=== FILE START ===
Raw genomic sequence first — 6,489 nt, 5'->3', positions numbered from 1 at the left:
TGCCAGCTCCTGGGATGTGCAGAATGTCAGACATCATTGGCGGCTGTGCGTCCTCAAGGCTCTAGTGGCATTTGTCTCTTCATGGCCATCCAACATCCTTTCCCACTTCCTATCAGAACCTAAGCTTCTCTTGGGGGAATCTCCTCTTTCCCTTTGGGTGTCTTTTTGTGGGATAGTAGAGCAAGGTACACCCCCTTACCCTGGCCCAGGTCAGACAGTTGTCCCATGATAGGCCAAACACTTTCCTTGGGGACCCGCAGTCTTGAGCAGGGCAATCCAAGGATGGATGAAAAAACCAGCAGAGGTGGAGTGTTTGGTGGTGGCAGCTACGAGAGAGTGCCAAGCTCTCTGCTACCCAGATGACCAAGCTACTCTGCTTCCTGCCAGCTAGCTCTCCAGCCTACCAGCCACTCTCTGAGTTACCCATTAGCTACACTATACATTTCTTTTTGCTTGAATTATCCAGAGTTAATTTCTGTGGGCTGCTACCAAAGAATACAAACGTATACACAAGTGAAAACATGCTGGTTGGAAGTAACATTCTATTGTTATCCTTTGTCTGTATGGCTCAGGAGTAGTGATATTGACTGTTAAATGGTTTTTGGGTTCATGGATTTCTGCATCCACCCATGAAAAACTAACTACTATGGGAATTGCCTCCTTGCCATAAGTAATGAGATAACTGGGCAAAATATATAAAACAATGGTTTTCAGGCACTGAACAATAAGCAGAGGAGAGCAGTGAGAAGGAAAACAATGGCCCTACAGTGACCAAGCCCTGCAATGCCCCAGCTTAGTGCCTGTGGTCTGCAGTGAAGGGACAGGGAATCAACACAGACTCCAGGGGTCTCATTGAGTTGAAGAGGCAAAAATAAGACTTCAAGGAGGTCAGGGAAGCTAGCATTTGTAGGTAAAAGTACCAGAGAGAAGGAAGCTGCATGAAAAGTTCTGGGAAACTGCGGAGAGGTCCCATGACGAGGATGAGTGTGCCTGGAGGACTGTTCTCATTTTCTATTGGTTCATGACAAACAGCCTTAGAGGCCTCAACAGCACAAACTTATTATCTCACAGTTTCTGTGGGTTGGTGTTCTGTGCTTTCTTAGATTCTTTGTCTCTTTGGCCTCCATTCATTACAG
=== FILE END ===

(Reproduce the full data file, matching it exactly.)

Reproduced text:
Raw genomic sequence first — 6,489 nt, 5'->3', positions numbered from 1 at the left:
TGCCAGCTCCTGGGATGTGCAGAATGTCAGACATCATTGGCGGCTGTGCGTCCTCAAGGCTCTAGTGGCATTTGTCTCTTCATGGCCATCCAACATCCTTTCCCACTTCCTATCAGAACCTAAGCTTCTCTTGGGGGAATCTCCTCTTTCCCTTTGGGTGTCTTTTTGTGGGATAGTAGAGCAAGGTACACCCCCTTACCCTGGCCCAGGTCAGACAGTTGTCCCATGATAGGCCAAACACTTTCCTTGGGGACCCGCAGTCTTGAGCAGGGCAATCCAAGGATGGATGAAAAAACCAGCAGAGGTGGAGTGTTTGGTGGTGGCAGCTACGAGAGAGTGCCAAGCTCTCTGCTACCCAGATGACCAAGCTACTCTGCTTCCTGCCAGCTAGCTCTCCAGCCTACCAGCCACTCTCTGAGTTACCCATTAGCTACACTATACATTTCTTTTTGCTTGAATTATCCAGAGTTAATTTCTGTGGGCTGCTACCAAAGAATACAAACGTATACACAAGTGAAAACATGCTGGTTGGAAGTAACATTCTATTGTTATCCTTTGTCTGTATGGCTCAGGAGTAGTGATATTGACTGTTAAATGGTTTTTGGGTTCATGGATTTCTGCATCCACCCATGAAAAACTAACTACTATGGGAATTGCCTCCTTGCCATAAGTAATGAGATAACTGGGCAAAATATATAAAACAATGGTTTTCAGGCACTGAACAATAAGCAGAGGAGAGCAGTGAGAAGGAAAACAATGGCCCTACAGTGACCAAGCCCTGCAATGCCCCAGCTTAGTGCCTGTGGTCTGCAGTGAAGGGACAGGGAATCAACACAGACTCCAGGGGTCTCATTGAGTTGAAGAGGCAAAAATAAGACTTCAAGGAGGTCAGGGAAGCTAGCATTTGTAGGTAAAAGTACCAGAGAGAAGGAAGCTGCATGAAAAGTTCTGGGAAACTGCGGAGAGGTCCCATGACGAGGATGAGTGTGCCTGGAGGACTGTTCTCATTTTCTATTGGTTCATGACAAACAGCCTTAGAGGCCTCAACAGCACAAACTTATTATCTCACAGTTTCTGTGGGTTGGTGTTCTGTGCTTTCTTAGATTCTTTGTCTCTTTGGCCTCCATTCATTACAG